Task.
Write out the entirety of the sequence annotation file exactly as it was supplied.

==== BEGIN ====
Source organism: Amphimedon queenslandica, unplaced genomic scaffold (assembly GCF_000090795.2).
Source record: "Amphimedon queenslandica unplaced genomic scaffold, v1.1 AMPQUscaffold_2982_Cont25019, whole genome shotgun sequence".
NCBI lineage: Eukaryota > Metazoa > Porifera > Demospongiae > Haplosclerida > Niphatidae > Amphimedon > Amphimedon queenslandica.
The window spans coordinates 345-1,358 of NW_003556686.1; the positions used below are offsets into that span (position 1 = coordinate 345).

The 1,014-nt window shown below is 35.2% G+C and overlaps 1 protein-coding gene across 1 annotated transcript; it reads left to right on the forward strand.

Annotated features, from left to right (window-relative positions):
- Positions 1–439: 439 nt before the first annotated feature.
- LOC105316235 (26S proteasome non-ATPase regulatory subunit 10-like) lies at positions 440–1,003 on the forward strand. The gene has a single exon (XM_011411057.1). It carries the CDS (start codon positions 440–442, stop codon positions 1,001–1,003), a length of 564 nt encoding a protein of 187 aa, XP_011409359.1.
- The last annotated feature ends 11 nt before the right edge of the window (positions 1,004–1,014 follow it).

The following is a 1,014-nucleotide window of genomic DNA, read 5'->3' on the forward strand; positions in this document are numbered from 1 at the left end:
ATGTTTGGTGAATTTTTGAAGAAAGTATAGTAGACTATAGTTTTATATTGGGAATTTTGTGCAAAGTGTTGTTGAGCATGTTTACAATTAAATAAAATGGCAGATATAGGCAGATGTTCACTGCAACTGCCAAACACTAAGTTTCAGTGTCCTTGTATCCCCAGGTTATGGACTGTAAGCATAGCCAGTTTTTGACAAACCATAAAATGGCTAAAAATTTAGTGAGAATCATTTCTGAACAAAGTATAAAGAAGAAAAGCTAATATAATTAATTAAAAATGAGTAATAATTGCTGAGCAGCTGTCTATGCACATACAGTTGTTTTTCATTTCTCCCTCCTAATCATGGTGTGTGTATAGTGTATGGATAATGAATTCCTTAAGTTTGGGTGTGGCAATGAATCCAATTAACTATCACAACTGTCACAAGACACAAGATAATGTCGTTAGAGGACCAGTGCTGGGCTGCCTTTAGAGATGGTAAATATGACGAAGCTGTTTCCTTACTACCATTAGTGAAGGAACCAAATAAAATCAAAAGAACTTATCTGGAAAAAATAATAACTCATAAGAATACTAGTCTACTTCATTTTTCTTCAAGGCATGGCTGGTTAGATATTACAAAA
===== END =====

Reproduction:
Source organism: Amphimedon queenslandica, unplaced genomic scaffold (assembly GCF_000090795.2).
Source record: "Amphimedon queenslandica unplaced genomic scaffold, v1.1 AMPQUscaffold_2982_Cont25019, whole genome shotgun sequence".
NCBI lineage: Eukaryota > Metazoa > Porifera > Demospongiae > Haplosclerida > Niphatidae > Amphimedon > Amphimedon queenslandica.
The window spans coordinates 345-1,358 of NW_003556686.1; the positions used below are offsets into that span (position 1 = coordinate 345).

The 1,014-nt window shown below is 35.2% G+C and overlaps 1 protein-coding gene across 1 annotated transcript; it reads left to right on the forward strand.

Annotated features, from left to right (window-relative positions):
- Positions 1–439: 439 nt before the first annotated feature.
- LOC105316235 (26S proteasome non-ATPase regulatory subunit 10-like) lies at positions 440–1,003 on the forward strand. The gene has a single exon (XM_011411057.1). It carries the CDS (start codon positions 440–442, stop codon positions 1,001–1,003), a length of 564 nt encoding a protein of 187 aa, XP_011409359.1.
- The last annotated feature ends 11 nt before the right edge of the window (positions 1,004–1,014 follow it).

The following is a 1,014-nucleotide window of genomic DNA, read 5'->3' on the forward strand; positions in this document are numbered from 1 at the left end:
ATGTTTGGTGAATTTTTGAAGAAAGTATAGTAGACTATAGTTTTATATTGGGAATTTTGTGCAAAGTGTTGTTGAGCATGTTTACAATTAAATAAAATGGCAGATATAGGCAGATGTTCACTGCAACTGCCAAACACTAAGTTTCAGTGTCCTTGTATCCCCAGGTTATGGACTGTAAGCATAGCCAGTTTTTGACAAACCATAAAATGGCTAAAAATTTAGTGAGAATCATTTCTGAACAAAGTATAAAGAAGAAAAGCTAATATAATTAATTAAAAATGAGTAATAATTGCTGAGCAGCTGTCTATGCACATACAGTTGTTTTTCATTTCTCCCTCCTAATCATGGTGTGTGTATAGTGTATGGATAATGAATTCCTTAAGTTTGGGTGTGGCAATGAATCCAATTAACTATCACAACTGTCACAAGACACAAGATAATGTCGTTAGAGGACCAGTGCTGGGCTGCCTTTAGAGATGGTAAATATGACGAAGCTGTTTCCTTACTACCATTAGTGAAGGAACCAAATAAAATCAAAAGAACTTATCTGGAAAAAATAATAACTCATAAGAATACTAGTCTACTTCATTTTTCTTCAAGGCATGGCTGGTTAGATATTACAAAA